Hardly. First, it's very difficult, if not downright impossible, to anticipate the growth rate a business is going to have. Second, it's almost as difficult, if not more, to predict a system behaviour under load unless extensive background experience on similar systems is available. Or else, you're ready to set up a test lab. And you're ready to over specify the system hardware.
After all those reflections and a few back of the envelope calculations, you'll realize that it is just not worth even trying beyond having a reasonable expectation that the system will work in a year from now. Anything you plan to do today during next year is going to probably change in the next three months. If you are in those kind of business change pace, then you cannot positively absolutely set up any performance projections based on current business conditions.
Note that “change” in this context does not necessarily means business change but priorities as well. Even organizations that display the less amount of change to the outside observer can become literally paralysed by the rate at which priorities change internally. In fact, in some of them they change so fast that there is literally no time for the previous change to settle down or being completely finished (side note: those kind of business usually have applications that, in addition to performance problems, show some interesting common design patterns)
Even if your business environment is stable, you'll still have to make your back of the envelope calculations. Because more than a cursory examination will yield a result that probably is going to contain assumptions on data density, distribution and frequency.
Oh, yes, the sales manager says, each customer is invoiced monthly, just once a month. And the financial planning team has been spent six months detailing their processes perfectly fitted to the sales ones. After that big effort, they're not likely to change in years. Then comes a new sales director and customers are invoiced each time they get a delivery. And the financials for that are very different, so planners change their process. And the logistics need to update stocks daily. No, wait a minute, not daily but 48 times a day. All your careful performance assesment goes by the window in a minute.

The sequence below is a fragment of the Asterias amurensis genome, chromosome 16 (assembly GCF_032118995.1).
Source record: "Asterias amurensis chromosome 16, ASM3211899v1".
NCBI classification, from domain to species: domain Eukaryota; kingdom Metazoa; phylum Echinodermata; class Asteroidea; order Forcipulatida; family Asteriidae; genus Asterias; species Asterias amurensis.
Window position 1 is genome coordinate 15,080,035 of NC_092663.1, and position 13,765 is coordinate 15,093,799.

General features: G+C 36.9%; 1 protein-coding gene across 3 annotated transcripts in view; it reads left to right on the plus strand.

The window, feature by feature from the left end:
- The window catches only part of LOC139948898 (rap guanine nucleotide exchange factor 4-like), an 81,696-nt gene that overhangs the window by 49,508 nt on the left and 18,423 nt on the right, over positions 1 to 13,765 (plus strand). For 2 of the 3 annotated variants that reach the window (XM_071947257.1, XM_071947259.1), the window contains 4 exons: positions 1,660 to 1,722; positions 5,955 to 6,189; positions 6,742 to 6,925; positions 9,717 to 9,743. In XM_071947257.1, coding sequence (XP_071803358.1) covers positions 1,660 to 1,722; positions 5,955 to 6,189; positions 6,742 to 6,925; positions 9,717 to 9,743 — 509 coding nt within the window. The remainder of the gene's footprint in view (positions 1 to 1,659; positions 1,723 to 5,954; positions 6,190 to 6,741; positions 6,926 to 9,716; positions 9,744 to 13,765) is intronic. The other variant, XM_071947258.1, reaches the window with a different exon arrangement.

Where's the business case then?
With all that said, probably the first question in the line would not pertain to database performance, but perhaps to application development methodologies. There are ways to prevent and mitigate the problem happening in the first place. But this discussion will always end in the same place, which is where to draw the line between business benefits and IT costs. And by applying sound business principles, the line will be much closer to the business priority side than you want. Face it, there's very little you can do about it.
But then comes the problem of justifying spending money on just making the application meet its performance requirements. If you're savvy enough, you already know that business arguments can happen in a golf course, while having a couple of drinks, or in the tennis court. And all those are valid ways for your arguments to win. But it's always best to have some rational arguments prepared, just in case your demands for additional money are rejected.
In theory, it should be easy. Just put a value tag on each of the activities that your application supports, add all them up and multiply by the number of times they could be done with better application performance, right?
In my experience, this is just the third best way of looking at the problem. Because the true business case for performance tuning usually is found on three fronts:
Survival cost - that's the easiest one. You need better performance to just keep doing business.
Opportunity cost - a bit more difficult. If you had better performance, what other process would you be able to support with the spare capacity?
Productivity - as said, the easiest one. Your plane has its engines turned on for a faster take off when loading is finished. Until the pick list is ready the plane cannot leave. How much fuel are you spending each minute you wait for the pick list?
Check your case, I'm sure that it falls in one of the three. And happy golf game.